Crime & Justice

Update: LAPD says review of ex-cop Christopher Dorner's firing continues

Police Chief Charlie Beck speaks in a press conference during February's manhunt for Christopher Dorner.
Police Chief Charlie Beck speaks in a press conference during February's manhunt for Christopher Dorner.

Update 4:30 p.m.: The Los Angeles Police Department issued a statement Tuesday afternoon saying that its review of the firing of rogue ex-cop Christopher Dorner remains unfinished. The full statement (with the LAPD's own emphasis intact):

The Dorner Review as conducted by Gerald Chaleff, Special Assistant for Constitutional Policing, has not been finalized. Any comments or conclusions about the contents of the review are premature.  LAPD will announce the review once finalized.

Meanwhile, Richard Drooyan — a member of the Los Angeles Police Board of Commissioners — told KPCC that the report has not been presented to the full commission and that he would not make any comment regarding its contents.

The process, according to Drooyan: LAPD has its own internal report.  It will be sent to the Inspector General, who will review its contents.  The Commission hopes both reviews will be presented to them on June 25.

Previously: An internal review by the Los Angeles Police Department has concluded that rogue ex-cop Christopher Dorner was justifiably fired, the Associated Press reported, citing civil rights attorney Connie Rice.

Rice told the AP that a lengthy examination found no basis for allegations of racism and bias that Dorner made in a manifesto vowing revenge on his former colleagues and their families.

RELATED: The hunt for Christopher Dorner

Chief Charlie Beck ordered the review in February while Dorner was on the run. The former officer had posted an online manifesto vowing warfare against the department, officers and their families, in retaliation for what he called his unfair firing in 2008.

Authorities said Dorner killed four people, including two law enforcement officers, during a weeklong rampage in February that involved a massive manhunt and ended with his apparent suicide in a mountain cabin following a gunbattle with police.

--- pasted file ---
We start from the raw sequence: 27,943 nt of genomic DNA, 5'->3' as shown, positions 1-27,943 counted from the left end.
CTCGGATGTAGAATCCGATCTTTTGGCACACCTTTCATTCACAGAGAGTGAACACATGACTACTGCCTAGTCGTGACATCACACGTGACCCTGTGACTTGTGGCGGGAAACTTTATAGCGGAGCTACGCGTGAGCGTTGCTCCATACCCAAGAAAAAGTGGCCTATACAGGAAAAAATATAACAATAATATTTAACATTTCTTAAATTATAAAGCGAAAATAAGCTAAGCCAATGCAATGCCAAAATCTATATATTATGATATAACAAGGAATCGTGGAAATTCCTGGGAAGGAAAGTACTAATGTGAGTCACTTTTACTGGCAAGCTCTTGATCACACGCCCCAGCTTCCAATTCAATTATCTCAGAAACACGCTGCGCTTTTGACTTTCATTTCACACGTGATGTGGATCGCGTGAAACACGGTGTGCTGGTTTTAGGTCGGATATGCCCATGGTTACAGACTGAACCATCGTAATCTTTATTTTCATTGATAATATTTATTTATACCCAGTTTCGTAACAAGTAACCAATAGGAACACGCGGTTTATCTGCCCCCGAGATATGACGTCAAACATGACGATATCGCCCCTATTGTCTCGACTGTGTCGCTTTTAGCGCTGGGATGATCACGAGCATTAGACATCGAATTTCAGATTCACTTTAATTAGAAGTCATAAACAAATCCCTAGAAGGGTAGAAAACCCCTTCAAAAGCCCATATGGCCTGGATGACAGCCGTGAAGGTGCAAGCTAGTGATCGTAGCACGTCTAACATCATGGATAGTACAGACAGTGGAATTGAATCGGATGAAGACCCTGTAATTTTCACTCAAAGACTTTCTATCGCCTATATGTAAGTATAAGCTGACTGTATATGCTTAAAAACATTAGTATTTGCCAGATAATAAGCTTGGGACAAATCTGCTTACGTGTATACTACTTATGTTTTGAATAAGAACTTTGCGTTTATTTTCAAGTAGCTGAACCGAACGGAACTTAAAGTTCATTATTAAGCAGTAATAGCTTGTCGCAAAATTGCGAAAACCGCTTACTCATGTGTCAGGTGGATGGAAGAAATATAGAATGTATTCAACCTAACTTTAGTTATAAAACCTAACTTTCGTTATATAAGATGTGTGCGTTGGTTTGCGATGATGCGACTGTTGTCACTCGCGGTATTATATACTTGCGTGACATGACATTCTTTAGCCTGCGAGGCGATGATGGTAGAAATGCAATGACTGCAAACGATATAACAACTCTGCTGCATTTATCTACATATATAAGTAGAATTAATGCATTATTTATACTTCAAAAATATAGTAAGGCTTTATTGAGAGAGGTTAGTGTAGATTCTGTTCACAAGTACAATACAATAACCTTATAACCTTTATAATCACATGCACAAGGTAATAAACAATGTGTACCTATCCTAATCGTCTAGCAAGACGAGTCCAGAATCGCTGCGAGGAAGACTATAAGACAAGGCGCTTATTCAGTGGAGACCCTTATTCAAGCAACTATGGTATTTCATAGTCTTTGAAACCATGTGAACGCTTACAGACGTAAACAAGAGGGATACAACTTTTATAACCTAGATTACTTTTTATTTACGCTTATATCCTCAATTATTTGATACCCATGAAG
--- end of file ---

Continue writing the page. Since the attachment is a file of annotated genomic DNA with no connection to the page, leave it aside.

The findings, which are expected to be made public this month at a Los Angeles Police Commission meeting, concluded that Dorner had a history of embellishing stories, misperceiving slights and making bogus complaints against his fellow officers, Rice said.

He took more than twice as long as most officers to complete his training, was nearly incomprehensible during the hearing over his firing and only filed a complaint against his training officer when he learned she gave him a bad performance review, Rice said.

Police Commission President Andrea Ordin told the AP that the report still needed to go to the inspector general for review and then to the Police Commission.

Dorner went on the run in February after being accused of killing the daughter of his former union lawyer and her fiance and releasing a manifesto saying he would get even for being unfairly fired because he was black.

Rice, a longtime department watchdog and frequent critic, was allowed to review the findings, the AP reported.

"The firing was justified and his allegations are completely unfounded," Rice, who spent two weeks reviewing the findings, told the AP. "This guy needed to go. And the question was, even if he needed to go, did the LAPD get rid of him in a way that was illegitimate? And the answer for me was no."

The roughly 40-page report relied on about 80 documents, including 900 pages of transcripts from the Board of Rights hearing that concluded Dorner lied when he claimed a training officer had brutally kicked a mentally ill man during an arrest. He was fired for making a false report, and a Los Angeles Superior Court judge sided with the department during a 2010 appeal.

The internal LAPD review conducted by Gerry Chaleff, the department's special assistant for constitutional policing, also re-examined at least 10 complaints Dorner officially lodged with the department while he was an officer, Rice said.

In his manifesto, Dorner said the LAPD had tarnished his reputation, ruined the former Navy reserve's military career and destroyed his life.

"He raised all that racism stuff in my mind because he knew he'd get a rise out of them," Rice said. "He did everything he could to hurt the department."

The department is also conducting a review of the overall discipline system and will also review the cases of a handful of former officers who have since formally requested reviews of their firings.

Rice said she spoke with many black officers in the department who said that though the department still had issues with racism, it had changed a great deal over the past decades.

"Just because racism didn't play a leading role in what happened toDorner doesn't mean the LAPD is now an inter-racial nirvana," Rice said. "It does still have serious problems like every department does and we shouldn't forget that."